In addition to all the love, companionship, and exercise that pets can provide, research shows that helping care for a pet promotes aspects of children’s emotional development such as healthy self-esteem and a sense of responsibility. Here are some of the ways this can happen:
- Through caring for a pet, kids learn about the cause and effect relationship between their actions and the impact their actions have on others. For example, when you feed your dog every day (cause) –> the dog grows strong and healthy and is excited to see you (effect)! When you forget to feed Fido (cause) –> the dog goes hungry and gets into the garbage, making a mess which then needs to get cleaned up (effect)!
- When children are expected to help out with pets every day or every week on a consistent basis, they learn to follow through with a task and make responsible behavior a habit. For example, if you want to have a fish tank in your room, you have to keep it clean. The best way to do this is by making it part of your weekly routine!
- Helping with a pet teaches children to take good care of their things. When you spill something while feeding your pet, it’s important to clean it up to keep away smells, germs, and pests. It also keeps your pet’s area looking and smelling nice! Putting things back where they belong (your dog’s leash) helps make sure you can find it the next time you need it!
- Helping take care of a pet can lead to a child’s sense of accomplishment and competence. Their self-esteem grows from feeling pride in doing something important and doing it responsibly.
- Caring for their pet gives children an opportunity to show that they can be responsible, and experience the benefits of gaining the trust of another. It is a good feeling to know that your parent trusts you with an important responsibility, and with that trust eventually comes added privileges!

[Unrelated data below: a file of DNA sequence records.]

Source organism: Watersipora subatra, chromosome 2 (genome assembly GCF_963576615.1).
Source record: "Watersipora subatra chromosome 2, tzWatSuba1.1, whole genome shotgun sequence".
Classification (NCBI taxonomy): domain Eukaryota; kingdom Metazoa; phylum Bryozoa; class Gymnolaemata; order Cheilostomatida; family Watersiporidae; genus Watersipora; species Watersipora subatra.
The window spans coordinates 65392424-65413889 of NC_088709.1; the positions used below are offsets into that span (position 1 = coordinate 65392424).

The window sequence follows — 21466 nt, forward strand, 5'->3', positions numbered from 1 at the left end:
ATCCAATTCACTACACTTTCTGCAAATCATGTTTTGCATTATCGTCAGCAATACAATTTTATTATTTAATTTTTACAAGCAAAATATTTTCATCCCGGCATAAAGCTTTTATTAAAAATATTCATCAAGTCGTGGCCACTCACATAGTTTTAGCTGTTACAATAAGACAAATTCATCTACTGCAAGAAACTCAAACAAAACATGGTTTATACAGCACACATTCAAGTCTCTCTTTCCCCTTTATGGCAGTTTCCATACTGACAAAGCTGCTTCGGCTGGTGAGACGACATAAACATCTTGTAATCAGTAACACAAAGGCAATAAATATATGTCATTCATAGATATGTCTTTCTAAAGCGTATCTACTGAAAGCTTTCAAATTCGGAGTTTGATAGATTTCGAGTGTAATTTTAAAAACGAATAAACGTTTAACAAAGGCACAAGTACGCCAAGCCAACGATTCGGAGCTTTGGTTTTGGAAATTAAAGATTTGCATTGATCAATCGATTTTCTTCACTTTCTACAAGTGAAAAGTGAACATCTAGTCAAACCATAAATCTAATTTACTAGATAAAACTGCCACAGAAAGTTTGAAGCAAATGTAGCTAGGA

- Children (and adults!) inevitably make mistakes when caring for a pet, but this can be an opportunity for them to learn how to take ownership for a mistake and do their best to make it right. For example, if they let the dog out of the house without a leash, it is important for them to tell and adult and help get the dog back inside.
From a parenting perspective, you want to set your child up for success in helping care for a pet. For their safety and the safety of their pet, be sure to give them age-appropriate tasks that they have the physical and cognitive capacity to handle. For example:
- Age 3 –> Fill food bowl
- Age 5 –> Some basic grooming, clean pet’s area
- Age 8 –> Help exercise pet
Also, try and lead by example as much as you can. When you behave consistently in a certain way, your child is more likely to behave the same way. When your child makes mistakes, it’s best to stay calm and positive so your child can focus on learning and solving the problem rather than having to focus on their parent’s anger. Disapproval should be focused on a specific behavior (I don’t like it when you leave the door open) rather than on your child as a person (bad boy) in order to send the important message that you love your child even when they make a mistake.
Having a pet can be a rewarding experience for the whole family! Please share your story – we would love to hear how a pet has added to your family or to your child’s responsibility! What are some of the challenges you face while trying to involve your child in the care of your pet, and how do you handle those challenges?